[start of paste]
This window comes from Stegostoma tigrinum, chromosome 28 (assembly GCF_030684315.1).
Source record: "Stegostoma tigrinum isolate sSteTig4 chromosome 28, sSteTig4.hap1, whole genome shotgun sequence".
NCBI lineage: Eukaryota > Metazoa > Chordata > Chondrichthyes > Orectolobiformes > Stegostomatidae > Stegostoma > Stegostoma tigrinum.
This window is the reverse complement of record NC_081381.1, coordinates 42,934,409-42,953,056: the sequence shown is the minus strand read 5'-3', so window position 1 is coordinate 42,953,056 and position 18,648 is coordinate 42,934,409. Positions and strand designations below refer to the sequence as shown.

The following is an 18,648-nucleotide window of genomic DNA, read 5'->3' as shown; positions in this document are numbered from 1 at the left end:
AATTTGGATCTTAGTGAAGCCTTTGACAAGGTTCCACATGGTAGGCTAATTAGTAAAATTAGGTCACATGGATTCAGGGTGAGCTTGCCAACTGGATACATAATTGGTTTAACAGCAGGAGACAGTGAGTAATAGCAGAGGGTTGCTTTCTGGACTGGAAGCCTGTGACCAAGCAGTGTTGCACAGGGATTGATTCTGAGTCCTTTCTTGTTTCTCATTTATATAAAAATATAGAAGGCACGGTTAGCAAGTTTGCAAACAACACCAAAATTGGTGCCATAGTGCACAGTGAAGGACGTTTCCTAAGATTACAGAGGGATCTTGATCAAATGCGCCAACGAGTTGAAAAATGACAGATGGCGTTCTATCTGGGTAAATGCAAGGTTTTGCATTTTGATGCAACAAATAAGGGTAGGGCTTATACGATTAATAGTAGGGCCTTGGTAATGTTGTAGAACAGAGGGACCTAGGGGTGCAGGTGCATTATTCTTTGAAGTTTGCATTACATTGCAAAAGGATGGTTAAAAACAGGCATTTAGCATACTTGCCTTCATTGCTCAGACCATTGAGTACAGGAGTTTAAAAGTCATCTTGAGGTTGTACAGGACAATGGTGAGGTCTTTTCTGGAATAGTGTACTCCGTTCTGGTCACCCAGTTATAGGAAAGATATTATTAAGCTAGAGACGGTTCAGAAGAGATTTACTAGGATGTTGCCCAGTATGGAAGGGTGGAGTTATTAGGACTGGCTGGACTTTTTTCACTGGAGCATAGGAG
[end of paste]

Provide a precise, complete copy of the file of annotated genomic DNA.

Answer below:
This window comes from Stegostoma tigrinum, chromosome 28 (assembly GCF_030684315.1).
Source record: "Stegostoma tigrinum isolate sSteTig4 chromosome 28, sSteTig4.hap1, whole genome shotgun sequence".
NCBI lineage: Eukaryota > Metazoa > Chordata > Chondrichthyes > Orectolobiformes > Stegostomatidae > Stegostoma > Stegostoma tigrinum.
This window is the reverse complement of record NC_081381.1, coordinates 42,934,409-42,953,056: the sequence shown is the minus strand read 5'-3', so window position 1 is coordinate 42,953,056 and position 18,648 is coordinate 42,934,409. Positions and strand designations below refer to the sequence as shown.

The following is an 18,648-nucleotide window of genomic DNA, read 5'->3' as shown; positions in this document are numbered from 1 at the left end:
AATTTGGATCTTAGTGAAGCCTTTGACAAGGTTCCACATGGTAGGCTAATTAGTAAAATTAGGTCACATGGATTCAGGGTGAGCTTGCCAACTGGATACATAATTGGTTTAACAGCAGGAGACAGTGAGTAATAGCAGAGGGTTGCTTTCTGGACTGGAAGCCTGTGACCAAGCAGTGTTGCACAGGGATTGATTCTGAGTCCTTTCTTGTTTCTCATTTATATAAAAATATAGAAGGCACGGTTAGCAAGTTTGCAAACAACACCAAAATTGGTGCCATAGTGCACAGTGAAGGACGTTTCCTAAGATTACAGAGGGATCTTGATCAAATGCGCCAACGAGTTGAAAAATGACAGATGGCGTTCTATCTGGGTAAATGCAAGGTTTTGCATTTTGATGCAACAAATAAGGGTAGGGCTTATACGATTAATAGTAGGGCCTTGGTAATGTTGTAGAACAGAGGGACCTAGGGGTGCAGGTGCATTATTCTTTGAAGTTTGCATTACATTGCAAAAGGATGGTTAAAAACAGGCATTTAGCATACTTGCCTTCATTGCTCAGACCATTGAGTACAGGAGTTTAAAAGTCATCTTGAGGTTGTACAGGACAATGGTGAGGTCTTTTCTGGAATAGTGTACTCCGTTCTGGTCACCCAGTTATAGGAAAGATATTATTAAGCTAGAGACGGTTCAGAAGAGATTTACTAGGATGTTGCCCAGTATGGAAGGGTGGAGTTATTAGGACTGGCTGGACTTTTTTCACTGGAGCATAGGAG